Navigate the impact of Covid-19 by learning about how the spaces where you spend your time impact your health and well-being.
Frequently Asked Questions
How can our buildings enhance our health and well-being?
We spend over 90% of our time indoors, which means that everything inside of a space matters. Much of what influences our health and well-being is based on the physical and social environments that we live and work in — that means both the built environment, like how a space is designed, as well as people’s income levels and living conditions. Our health is also determined by how we behave — such as how active we are, whether we smoke, and what we eat each day — and the design of our physical environment has a significant impact on many of these health-related behaviors. The materials we touch, the light we see, the air we breathe and the water we drink all have immediate and long-term impacts on our health and wellness. This means that our homes, offices, schools and other indoor environments can serve as powerful vehicles for improved well-being.
How can our buildings help reduce the spread of Covid-19 and other viruses?
Based on research and analysis so far, there may be three primary transmission pathways for Covid-19; fomite transmission via shared surfaces, droplet transmission from close human to human contact and airborne transmission. In order to address today’s most pressing public health challenge, it is necessary to have a focused approach grounded in science and help address these three main routes of transmission.
What are some of the main considerations for when our offices, schools and other shared spaces reopen?
Before people enter a building, proper cleaning protocols and measures to identify those who may be sick, such as through temperature screening or symptom self-checks, should be implemented. Once inside, it’s important to minimize close contact between building occupants, such as by limiting capacity and developing traffic patterns. It is also important to evaluate and consider technology recommendations such as enhanced air filtration, along with policy recommendations such as phased return, different start times, alternating different workers at different days, and more. Furthermore, lower capacity may help people feel more comfortable and safer psychologically. If people are not well-prepared mentally, meaning they do not feel well-informed about the steps that have been taken to protect them or they are constantly worried about their safety, they may be unlikely to return. So communications strategies, such as science-based education and information sharing, are critical, as are implementing actual policies.
What should I be doing within my own home, office, school or other indoor environment in response to Covid-19?
Everyone has a role to play in the fight against Covid-19. From supporting your immune system to staying home when you feel sick to following proper disinfecting protocols and wearing face coverings, your individual actions support a collective response that will be critical to our recovery and our resilience to future outbreaks. Understanding the relationship between you and your surroundings has become of utmost importance and this increased awareness will help us all live healthier going forward.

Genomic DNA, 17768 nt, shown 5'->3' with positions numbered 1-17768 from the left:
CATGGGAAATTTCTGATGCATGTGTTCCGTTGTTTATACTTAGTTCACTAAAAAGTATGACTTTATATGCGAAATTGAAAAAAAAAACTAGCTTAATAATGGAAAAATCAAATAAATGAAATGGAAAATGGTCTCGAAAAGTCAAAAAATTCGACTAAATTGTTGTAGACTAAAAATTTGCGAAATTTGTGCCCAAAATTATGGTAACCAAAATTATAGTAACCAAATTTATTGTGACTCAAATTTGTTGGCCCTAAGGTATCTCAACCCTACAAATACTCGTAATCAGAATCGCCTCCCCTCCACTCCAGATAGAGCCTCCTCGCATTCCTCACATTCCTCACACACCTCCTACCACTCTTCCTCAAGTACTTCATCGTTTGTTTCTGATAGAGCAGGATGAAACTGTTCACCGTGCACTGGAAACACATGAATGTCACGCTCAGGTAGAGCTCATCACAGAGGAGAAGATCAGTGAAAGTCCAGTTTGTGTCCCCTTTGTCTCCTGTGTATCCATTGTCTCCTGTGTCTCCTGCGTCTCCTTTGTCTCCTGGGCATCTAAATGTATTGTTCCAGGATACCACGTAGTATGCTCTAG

Where can I find the latest information on healthy buildings and the role they play in health and disease?
Delos’ expert team of scientists is working continuously to analyze the research around Covid-19 as it evolves. We are continuing to compile up-to-date, actionable insights to help maintain your health and well-being during these uncertain times, so continue to check back here. You can also find additional information about this and other health and disease topics at the links below.
Get the latest public health information from the CDC
Get the latest research information from NIH
Have a Different Question?
Feel free to send it our way.
What People are Saying
Distancing is getting a lot of airplay, but we’re spending 90% of our lives indoors. The indoor environment has a profound impact on our physical well-being.
We are committed to understanding how the connections between our everyday living spaces impact our overall health.
Studies have shown access to daylight and views reduces stress, improves mood and lowers absenteeism from work.
Indoors is even more unhealthy than outdoors in terms of particulate matter and things that you breathe in.
Occupiers are recognizing the role the physical and environmental characteristics of their offices can play on the recruitment, retention, health, and even performance of their employees.
It is my goal to [...] lead the strategic growth of health and wellness standards and create a legion of skilled designers to deliver health and wellness in the built environment.
If you would like to learn more about how to optimize your indoor environment to enhance health, well-being and performance; subscribe below.